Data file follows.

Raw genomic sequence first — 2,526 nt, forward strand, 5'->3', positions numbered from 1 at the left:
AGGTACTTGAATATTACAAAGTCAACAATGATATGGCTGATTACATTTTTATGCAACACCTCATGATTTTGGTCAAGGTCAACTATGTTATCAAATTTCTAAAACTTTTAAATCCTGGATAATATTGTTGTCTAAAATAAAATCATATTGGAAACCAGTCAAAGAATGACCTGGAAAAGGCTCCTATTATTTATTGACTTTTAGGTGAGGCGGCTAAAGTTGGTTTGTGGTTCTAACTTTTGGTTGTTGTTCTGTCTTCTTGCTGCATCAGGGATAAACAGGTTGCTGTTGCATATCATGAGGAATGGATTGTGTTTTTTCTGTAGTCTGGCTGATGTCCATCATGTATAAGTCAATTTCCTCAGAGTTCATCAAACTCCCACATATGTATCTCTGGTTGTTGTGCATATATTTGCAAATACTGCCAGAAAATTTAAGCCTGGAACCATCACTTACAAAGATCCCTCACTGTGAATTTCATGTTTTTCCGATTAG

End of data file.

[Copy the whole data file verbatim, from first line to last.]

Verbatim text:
Raw genomic sequence first — 2,526 nt, forward strand, 5'->3', positions numbered from 1 at the left:
AGGTACTTGAATATTACAAAGTCAACAATGATATGGCTGATTACATTTTTATGCAACACCTCATGATTTTGGTCAAGGTCAACTATGTTATCAAATTTCTAAAACTTTTAAATCCTGGATAATATTGTTGTCTAAAATAAAATCATATTGGAAACCAGTCAAAGAATGACCTGGAAAAGGCTCCTATTATTTATTGACTTTTAGGTGAGGCGGCTAAAGTTGGTTTGTGGTTCTAACTTTTGGTTGTTGTTCTGTCTTCTTGCTGCATCAGGGATAAACAGGTTGCTGTTGCATATCATGAGGAATGGATTGTGTTTTTTCTGTAGTCTGGCTGATGTCCATCATGTATAAGTCAATTTCCTCAGAGTTCATCAAACTCCCACATATGTATCTCTGGTTGTTGTGCATATATTTGCAAATACTGCCAGAAAATTTAAGCCTGGAACCATCACTTACAAAGATCCCTCACTGTGAATTTCATGTTTTTCCGATTAG